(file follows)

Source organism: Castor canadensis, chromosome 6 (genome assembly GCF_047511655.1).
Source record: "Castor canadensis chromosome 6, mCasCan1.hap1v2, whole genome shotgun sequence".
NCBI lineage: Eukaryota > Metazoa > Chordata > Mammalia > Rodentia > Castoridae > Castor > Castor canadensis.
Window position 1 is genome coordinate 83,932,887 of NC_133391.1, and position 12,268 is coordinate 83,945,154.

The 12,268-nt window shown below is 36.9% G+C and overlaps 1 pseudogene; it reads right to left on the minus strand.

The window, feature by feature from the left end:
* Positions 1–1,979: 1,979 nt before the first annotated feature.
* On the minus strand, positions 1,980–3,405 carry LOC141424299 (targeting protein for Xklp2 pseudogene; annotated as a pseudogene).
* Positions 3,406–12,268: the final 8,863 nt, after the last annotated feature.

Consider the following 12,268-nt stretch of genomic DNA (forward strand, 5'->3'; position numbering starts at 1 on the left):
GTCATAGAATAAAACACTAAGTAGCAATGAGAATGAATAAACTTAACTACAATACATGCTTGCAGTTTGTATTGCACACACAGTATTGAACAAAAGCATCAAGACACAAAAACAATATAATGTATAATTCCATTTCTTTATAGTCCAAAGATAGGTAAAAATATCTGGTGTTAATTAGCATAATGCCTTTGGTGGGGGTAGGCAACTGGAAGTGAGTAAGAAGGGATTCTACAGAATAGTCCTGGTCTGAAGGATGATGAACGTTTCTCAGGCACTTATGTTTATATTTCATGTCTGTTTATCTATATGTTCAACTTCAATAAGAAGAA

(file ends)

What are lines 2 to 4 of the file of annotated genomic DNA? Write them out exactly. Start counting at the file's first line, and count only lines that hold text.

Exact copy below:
Source record: "Castor canadensis chromosome 6, mCasCan1.hap1v2, whole genome shotgun sequence".
NCBI lineage: Eukaryota > Metazoa > Chordata > Mammalia > Rodentia > Castoridae > Castor > Castor canadensis.
Window position 1 is genome coordinate 83,932,887 of NC_133391.1, and position 12,268 is coordinate 83,945,154.